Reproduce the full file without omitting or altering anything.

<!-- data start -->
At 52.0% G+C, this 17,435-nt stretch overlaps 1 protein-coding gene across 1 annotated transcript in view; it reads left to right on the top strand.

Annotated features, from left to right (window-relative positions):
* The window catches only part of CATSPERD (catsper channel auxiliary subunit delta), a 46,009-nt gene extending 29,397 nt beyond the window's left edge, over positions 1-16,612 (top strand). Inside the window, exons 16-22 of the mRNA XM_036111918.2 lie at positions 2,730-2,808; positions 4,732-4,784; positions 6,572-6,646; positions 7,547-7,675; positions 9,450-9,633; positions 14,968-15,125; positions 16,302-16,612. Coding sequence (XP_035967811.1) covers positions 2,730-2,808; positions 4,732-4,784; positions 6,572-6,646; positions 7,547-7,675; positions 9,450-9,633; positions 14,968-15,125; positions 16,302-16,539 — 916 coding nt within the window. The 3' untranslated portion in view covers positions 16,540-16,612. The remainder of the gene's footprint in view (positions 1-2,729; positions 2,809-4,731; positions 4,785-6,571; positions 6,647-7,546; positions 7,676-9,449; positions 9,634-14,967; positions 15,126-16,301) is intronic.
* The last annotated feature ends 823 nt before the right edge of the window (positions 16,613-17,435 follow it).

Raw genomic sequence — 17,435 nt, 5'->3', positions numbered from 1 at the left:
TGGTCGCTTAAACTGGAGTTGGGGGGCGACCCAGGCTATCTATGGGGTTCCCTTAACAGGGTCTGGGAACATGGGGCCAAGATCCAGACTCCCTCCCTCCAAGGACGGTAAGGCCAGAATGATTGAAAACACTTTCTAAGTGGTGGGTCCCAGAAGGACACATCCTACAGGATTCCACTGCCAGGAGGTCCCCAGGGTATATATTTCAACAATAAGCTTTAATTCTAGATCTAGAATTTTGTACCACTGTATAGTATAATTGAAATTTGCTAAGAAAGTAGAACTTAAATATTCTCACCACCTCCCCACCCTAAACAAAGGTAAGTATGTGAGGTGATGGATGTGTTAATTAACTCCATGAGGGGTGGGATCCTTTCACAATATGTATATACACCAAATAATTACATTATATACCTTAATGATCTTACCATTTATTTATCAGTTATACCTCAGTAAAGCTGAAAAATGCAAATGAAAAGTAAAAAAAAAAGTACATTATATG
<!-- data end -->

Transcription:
At 52.0% G+C, this 17,435-nt stretch overlaps 1 protein-coding gene across 1 annotated transcript in view; it reads left to right on the top strand.

Annotated features, from left to right (window-relative positions):
* The window catches only part of CATSPERD (catsper channel auxiliary subunit delta), a 46,009-nt gene extending 29,397 nt beyond the window's left edge, over positions 1-16,612 (top strand). Inside the window, exons 16-22 of the mRNA XM_036111918.2 lie at positions 2,730-2,808; positions 4,732-4,784; positions 6,572-6,646; positions 7,547-7,675; positions 9,450-9,633; positions 14,968-15,125; positions 16,302-16,612. Coding sequence (XP_035967811.1) covers positions 2,730-2,808; positions 4,732-4,784; positions 6,572-6,646; positions 7,547-7,675; positions 9,450-9,633; positions 14,968-15,125; positions 16,302-16,539 — 916 coding nt within the window. The 3' untranslated portion in view covers positions 16,540-16,612. The remainder of the gene's footprint in view (positions 1-2,729; positions 2,809-4,731; positions 4,785-6,571; positions 6,647-7,546; positions 7,676-9,449; positions 9,634-14,967; positions 15,126-16,301) is intronic.
* The last annotated feature ends 823 nt before the right edge of the window (positions 16,613-17,435 follow it).

Raw genomic sequence — 17,435 nt, 5'->3', positions numbered from 1 at the left:
TGGTCGCTTAAACTGGAGTTGGGGGGCGACCCAGGCTATCTATGGGGTTCCCTTAACAGGGTCTGGGAACATGGGGCCAAGATCCAGACTCCCTCCCTCCAAGGACGGTAAGGCCAGAATGATTGAAAACACTTTCTAAGTGGTGGGTCCCAGAAGGACACATCCTACAGGATTCCACTGCCAGGAGGTCCCCAGGGTATATATTTCAACAATAAGCTTTAATTCTAGATCTAGAATTTTGTACCACTGTATAGTATAATTGAAATTTGCTAAGAAAGTAGAACTTAAATATTCTCACCACCTCCCCACCCTAAACAAAGGTAAGTATGTGAGGTGATGGATGTGTTAATTAACTCCATGAGGGGTGGGATCCTTTCACAATATGTATATACACCAAATAATTACATTATATACCTTAATGATCTTACCATTTATTTATCAGTTATACCTCAGTAAAGCTGAAAAATGCAAATGAAAAGTAAAAAAAAAAGTACATTATATG